The Downside of Being a Child Prodigy

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Alissa Quart learned to read at three. By the time she was five, her father counted on her to offer presentations on modernist art. In elementary school, she taught her own friends to read. By seven, she had written her first novel; at 10, she was lecturing her companions on everything from film stock to astrology. She routinely read a book a day. When she was a 13-year-old high school freshman, she edited her father's writing. By 17, she had won a dozen creative-writing competitions.

A dream childhood that would handily prepare a bright youngster for the intellectual rigors of life, right? Not really, writes Quart, now 34, in her new book, Hothouse Kids: The Dilemma of the Gifted Child (Penguin Press). "Having been built in the fashion I was as a child — created and then deflated — has left me with a distinct feeling of failure." Quart is unflinchingly honest about her unusual childhood experience. "My father would have bristled at the notion that he was an overbearing puppet master. If I sat absolutely quietly and wrote lyrical verse about tree-tops, I was peachy. My father was hell-bent on bettering my lot — and by extension our family's lot." But, continues Quart in Hothouse Kids, "I was far too young for the Czech films and the difficult novels I was coerced to digest. My father's plan succeeded on one level, of course. I became a hothouse kid."

In her book, Quart explores the pressures that are brought to bear on those children designated gifted or prodigies. True prodigies are very rare, says Quart. Her definition of prodigy: "a child with a skill set or an ability that is incredibly accomplished, far beyond their years." They tend to be in chess, music and math, more in quantitative fields and less in qualitative disciplines, where "kids are gifted in ways that are hard to measure." But then there is Marla Olmstead, a four-year-old artist whom Quart visited, whose dozens of brightly colored abstract oil paintings have brought in $300,000, as well as calls from Oprah and David Letterman. Some prodigies make successful transitions to adult accomplishment, but others flounder as they get older. Gifted children, an intellectual step down from prodigyhood, tend to be identified with high IQ scores. (Quart is quick to say that she herself was not a prodigy.)

In a culture of ambitious parenting that has yielded prenatal child enrichment products (e.g., BabyPlus Womb Songs) and high-concept teaching devices (Baby Einstein DVDs), parents feel an increasing amount of anxiety about helping their offspring keep up with the neighbors' kids. But such measures don't necessarily work, writes Quart, and may even backfire. "Designating children as gifted, especially extremely gifted, and cultivating that giftedness may be not only a waste of money, but positively harmful," she writes. "The overcultivated can develop self-esteem problems and performance anxiety." An extreme example was Brandenn Bremmer, a teenager with an IQ over 160, who made national news when he entered college at age 10. He told Quart in an interview, "America is a society that demands perfection."In March 2005, at the age of 14, he committed suicide by shooting himself in the head.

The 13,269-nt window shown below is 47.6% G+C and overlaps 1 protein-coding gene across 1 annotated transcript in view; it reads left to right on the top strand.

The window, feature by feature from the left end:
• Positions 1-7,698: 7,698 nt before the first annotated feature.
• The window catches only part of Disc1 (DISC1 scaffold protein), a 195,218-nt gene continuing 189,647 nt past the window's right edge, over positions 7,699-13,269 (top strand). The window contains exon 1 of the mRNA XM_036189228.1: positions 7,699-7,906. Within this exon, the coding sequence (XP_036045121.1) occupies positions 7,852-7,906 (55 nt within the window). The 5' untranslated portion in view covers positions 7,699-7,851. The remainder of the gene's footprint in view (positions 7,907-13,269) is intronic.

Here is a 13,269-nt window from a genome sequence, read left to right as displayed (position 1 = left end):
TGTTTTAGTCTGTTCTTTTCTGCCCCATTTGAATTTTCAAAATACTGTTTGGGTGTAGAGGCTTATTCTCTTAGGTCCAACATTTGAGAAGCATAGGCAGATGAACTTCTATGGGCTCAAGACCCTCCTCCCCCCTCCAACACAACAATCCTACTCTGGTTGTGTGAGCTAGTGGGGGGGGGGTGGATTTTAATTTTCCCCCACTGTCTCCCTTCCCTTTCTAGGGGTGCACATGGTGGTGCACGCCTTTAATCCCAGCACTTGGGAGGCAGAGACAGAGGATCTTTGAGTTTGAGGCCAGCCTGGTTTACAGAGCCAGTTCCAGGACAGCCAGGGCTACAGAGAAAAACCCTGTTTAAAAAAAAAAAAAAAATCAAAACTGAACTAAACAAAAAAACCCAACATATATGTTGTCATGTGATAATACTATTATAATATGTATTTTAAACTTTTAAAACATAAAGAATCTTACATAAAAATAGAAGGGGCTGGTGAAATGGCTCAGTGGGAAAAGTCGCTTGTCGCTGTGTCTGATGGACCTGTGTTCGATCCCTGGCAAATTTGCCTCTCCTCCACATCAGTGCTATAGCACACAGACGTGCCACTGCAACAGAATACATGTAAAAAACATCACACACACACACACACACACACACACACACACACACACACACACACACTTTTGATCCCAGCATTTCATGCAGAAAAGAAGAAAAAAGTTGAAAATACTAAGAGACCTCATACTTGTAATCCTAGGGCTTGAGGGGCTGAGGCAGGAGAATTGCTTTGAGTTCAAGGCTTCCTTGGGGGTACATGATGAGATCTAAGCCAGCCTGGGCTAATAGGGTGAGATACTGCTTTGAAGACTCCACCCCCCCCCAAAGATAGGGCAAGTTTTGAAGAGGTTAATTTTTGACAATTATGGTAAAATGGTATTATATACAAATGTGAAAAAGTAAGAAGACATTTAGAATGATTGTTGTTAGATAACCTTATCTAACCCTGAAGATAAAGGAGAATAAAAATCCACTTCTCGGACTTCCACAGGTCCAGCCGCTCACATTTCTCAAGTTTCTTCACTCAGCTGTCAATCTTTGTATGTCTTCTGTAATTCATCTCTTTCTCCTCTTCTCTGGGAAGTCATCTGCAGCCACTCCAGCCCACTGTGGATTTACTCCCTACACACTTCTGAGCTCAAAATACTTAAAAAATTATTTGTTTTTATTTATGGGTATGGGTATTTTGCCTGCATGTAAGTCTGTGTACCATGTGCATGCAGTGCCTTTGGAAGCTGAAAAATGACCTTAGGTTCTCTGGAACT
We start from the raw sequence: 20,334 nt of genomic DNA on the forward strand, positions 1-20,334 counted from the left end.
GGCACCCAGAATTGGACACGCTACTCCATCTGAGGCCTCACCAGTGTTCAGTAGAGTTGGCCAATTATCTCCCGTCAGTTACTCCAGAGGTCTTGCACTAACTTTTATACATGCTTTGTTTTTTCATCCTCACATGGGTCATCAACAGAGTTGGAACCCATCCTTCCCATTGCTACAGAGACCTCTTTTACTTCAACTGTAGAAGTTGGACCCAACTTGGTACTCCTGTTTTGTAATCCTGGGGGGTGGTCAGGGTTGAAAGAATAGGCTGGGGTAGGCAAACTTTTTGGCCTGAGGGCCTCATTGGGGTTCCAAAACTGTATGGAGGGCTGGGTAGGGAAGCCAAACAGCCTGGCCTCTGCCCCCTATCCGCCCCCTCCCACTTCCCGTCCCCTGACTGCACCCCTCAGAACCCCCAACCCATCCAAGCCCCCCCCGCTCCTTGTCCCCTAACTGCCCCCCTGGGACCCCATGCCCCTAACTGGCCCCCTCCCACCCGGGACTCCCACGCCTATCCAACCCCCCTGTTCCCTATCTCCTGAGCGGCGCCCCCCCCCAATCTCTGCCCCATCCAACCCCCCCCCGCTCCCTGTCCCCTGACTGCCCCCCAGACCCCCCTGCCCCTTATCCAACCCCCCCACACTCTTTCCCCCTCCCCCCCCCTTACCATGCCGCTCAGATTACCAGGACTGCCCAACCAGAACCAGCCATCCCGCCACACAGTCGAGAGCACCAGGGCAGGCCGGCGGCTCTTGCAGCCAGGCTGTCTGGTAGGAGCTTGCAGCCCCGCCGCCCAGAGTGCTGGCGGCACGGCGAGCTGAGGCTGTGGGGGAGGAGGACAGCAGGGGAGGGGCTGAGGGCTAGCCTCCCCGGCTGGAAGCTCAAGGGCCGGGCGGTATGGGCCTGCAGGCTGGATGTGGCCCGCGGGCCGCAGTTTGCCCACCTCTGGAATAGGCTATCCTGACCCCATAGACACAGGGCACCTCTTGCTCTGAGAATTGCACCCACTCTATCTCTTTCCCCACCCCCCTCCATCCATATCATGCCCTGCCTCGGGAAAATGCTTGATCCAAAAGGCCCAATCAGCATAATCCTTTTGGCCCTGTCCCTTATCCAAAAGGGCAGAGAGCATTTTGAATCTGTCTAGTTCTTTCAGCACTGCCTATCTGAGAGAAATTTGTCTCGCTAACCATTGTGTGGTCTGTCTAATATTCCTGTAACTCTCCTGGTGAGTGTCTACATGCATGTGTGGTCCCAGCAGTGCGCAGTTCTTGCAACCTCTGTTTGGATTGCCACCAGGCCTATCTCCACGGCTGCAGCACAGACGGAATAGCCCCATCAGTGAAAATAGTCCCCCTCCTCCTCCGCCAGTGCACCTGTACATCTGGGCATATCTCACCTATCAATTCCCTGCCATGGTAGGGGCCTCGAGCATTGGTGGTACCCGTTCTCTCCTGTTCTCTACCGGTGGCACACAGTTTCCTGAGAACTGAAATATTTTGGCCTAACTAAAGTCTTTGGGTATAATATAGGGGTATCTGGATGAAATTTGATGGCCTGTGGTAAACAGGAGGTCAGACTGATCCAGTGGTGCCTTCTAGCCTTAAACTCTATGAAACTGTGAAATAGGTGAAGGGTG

These issues are not abstractions to Quart, who told TIME that she is still struggling with them. "I just got married, and I'm trying to figure that out how to parent. Children who are told that they're gifted, talented or special may well not perform or feel as good as a child who's merely told, you've done a job nicely, you did it well, I'm so glad you did it like that, you're doing great." Her advice to others? "Emphasize the work in itself, the process itself, the activity. The kids are trying, they're doing a good job, they're learning how to do something. Each thing they do is discrete; it's not part of a larger identity of being spectacular."

Quart sought out former prodigies and gifted kids while researching her book, as well as the parents of high-achieving children. Her hard work has paid off: her book has garnered praise from such publications as Publishers Weekly: "Quart's second book is first-class literary journalism." Mary Pipher, the best-selling author of Reviving Ophelia, is also a fan: "[Quart's] conclusions manage to be both commonsensical and profound. In the end, she makes a scholarly argument for the benefits of sandboxes, recess and goofing off. I love this woman." And many parents might too, if they can benefit from Quart's hard-earned wisdom about how to nurture talent gently, without crushing it.